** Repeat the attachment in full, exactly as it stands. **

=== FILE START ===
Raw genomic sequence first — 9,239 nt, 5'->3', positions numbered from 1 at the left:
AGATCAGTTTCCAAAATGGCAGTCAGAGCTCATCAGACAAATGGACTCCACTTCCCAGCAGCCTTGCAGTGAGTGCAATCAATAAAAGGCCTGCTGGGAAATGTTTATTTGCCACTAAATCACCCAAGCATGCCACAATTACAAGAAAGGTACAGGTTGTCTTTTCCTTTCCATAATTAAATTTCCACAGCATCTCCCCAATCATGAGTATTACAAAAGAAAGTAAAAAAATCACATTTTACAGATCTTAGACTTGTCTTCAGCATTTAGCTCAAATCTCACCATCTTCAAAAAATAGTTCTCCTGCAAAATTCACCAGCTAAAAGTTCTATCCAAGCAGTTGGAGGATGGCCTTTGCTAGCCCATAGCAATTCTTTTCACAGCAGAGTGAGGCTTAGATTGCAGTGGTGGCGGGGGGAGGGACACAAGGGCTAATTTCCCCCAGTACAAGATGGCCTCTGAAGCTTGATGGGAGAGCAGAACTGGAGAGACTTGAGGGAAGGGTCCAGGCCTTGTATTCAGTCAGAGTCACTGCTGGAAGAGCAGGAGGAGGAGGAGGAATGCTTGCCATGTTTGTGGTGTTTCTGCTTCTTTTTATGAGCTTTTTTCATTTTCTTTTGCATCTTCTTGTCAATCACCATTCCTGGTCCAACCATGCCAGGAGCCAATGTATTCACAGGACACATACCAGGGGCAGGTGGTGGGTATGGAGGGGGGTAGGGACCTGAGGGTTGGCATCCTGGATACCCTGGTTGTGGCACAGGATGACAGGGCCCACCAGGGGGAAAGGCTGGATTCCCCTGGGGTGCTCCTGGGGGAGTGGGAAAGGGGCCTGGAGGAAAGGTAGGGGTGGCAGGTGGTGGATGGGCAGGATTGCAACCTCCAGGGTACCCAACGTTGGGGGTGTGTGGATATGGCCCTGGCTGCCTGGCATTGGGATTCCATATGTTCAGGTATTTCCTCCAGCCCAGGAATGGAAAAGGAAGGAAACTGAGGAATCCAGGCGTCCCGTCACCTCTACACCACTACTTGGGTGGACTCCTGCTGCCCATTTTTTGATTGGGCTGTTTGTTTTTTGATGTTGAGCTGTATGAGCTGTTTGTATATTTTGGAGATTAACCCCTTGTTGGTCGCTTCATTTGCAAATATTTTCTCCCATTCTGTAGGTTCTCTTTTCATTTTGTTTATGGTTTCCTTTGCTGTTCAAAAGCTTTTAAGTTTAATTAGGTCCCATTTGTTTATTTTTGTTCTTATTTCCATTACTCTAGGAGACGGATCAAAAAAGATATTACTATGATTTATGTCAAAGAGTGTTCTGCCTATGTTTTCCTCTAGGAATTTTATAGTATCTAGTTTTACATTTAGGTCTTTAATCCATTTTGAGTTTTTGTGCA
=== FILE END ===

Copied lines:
Raw genomic sequence first — 9,239 nt, 5'->3', positions numbered from 1 at the left:
AGATCAGTTTCCAAAATGGCAGTCAGAGCTCATCAGACAAATGGACTCCACTTCCCAGCAGCCTTGCAGTGAGTGCAATCAATAAAAGGCCTGCTGGGAAATGTTTATTTGCCACTAAATCACCCAAGCATGCCACAATTACAAGAAAGGTACAGGTTGTCTTTTCCTTTCCATAATTAAATTTCCACAGCATCTCCCCAATCATGAGTATTACAAAAGAAAGTAAAAAAATCACATTTTACAGATCTTAGACTTGTCTTCAGCATTTAGCTCAAATCTCACCATCTTCAAAAAATAGTTCTCCTGCAAAATTCACCAGCTAAAAGTTCTATCCAAGCAGTTGGAGGATGGCCTTTGCTAGCCCATAGCAATTCTTTTCACAGCAGAGTGAGGCTTAGATTGCAGTGGTGGCGGGGGGAGGGACACAAGGGCTAATTTCCCCCAGTACAAGATGGCCTCTGAAGCTTGATGGGAGAGCAGAACTGGAGAGACTTGAGGGAAGGGTCCAGGCCTTGTATTCAGTCAGAGTCACTGCTGGAAGAGCAGGAGGAGGAGGAGGAATGCTTGCCATGTTTGTGGTGTTTCTGCTTCTTTTTATGAGCTTTTTTCATTTTCTTTTGCATCTTCTTGTCAATCACCATTCCTGGTCCAACCATGCCAGGAGCCAATGTATTCACAGGACACATACCAGGGGCAGGTGGTGGGTATGGAGGGGGGTAGGGACCTGAGGGTTGGCATCCTGGATACCCTGGTTGTGGCACAGGATGACAGGGCCCACCAGGGGGAAAGGCTGGATTCCCCTGGGGTGCTCCTGGGGGAGTGGGAAAGGGGCCTGGAGGAAAGGTAGGGGTGGCAGGTGGTGGATGGGCAGGATTGCAACCTCCAGGGTACCCAACGTTGGGGGTGTGTGGATATGGCCCTGGCTGCCTGGCATTGGGATTCCATATGTTCAGGTATTTCCTCCAGCCCAGGAATGGAAAAGGAAGGAAACTGAGGAATCCAGGCGTCCCGTCACCTCTACACCACTACTTGGGTGGACTCCTGCTGCCCATTTTTTGATTGGGCTGTTTGTTTTTTGATGTTGAGCTGTATGAGCTGTTTGTATATTTTGGAGATTAACCCCTTGTTGGTCGCTTCATTTGCAAATATTTTCTCCCATTCTGTAGGTTCTCTTTTCATTTTGTTTATGGTTTCCTTTGCTGTTCAAAAGCTTTTAAGTTTAATTAGGTCCCATTTGTTTATTTTTGTTCTTATTTCCATTACTCTAGGAGACGGATCAAAAAAGATATTACTATGATTTATGTCAAAGAGTGTTCTGCCTATGTTTTCCTCTAGGAATTTTATAGTATCTAGTTTTACATTTAGGTCTTTAATCCATTTTGAGTTTTTGTGCA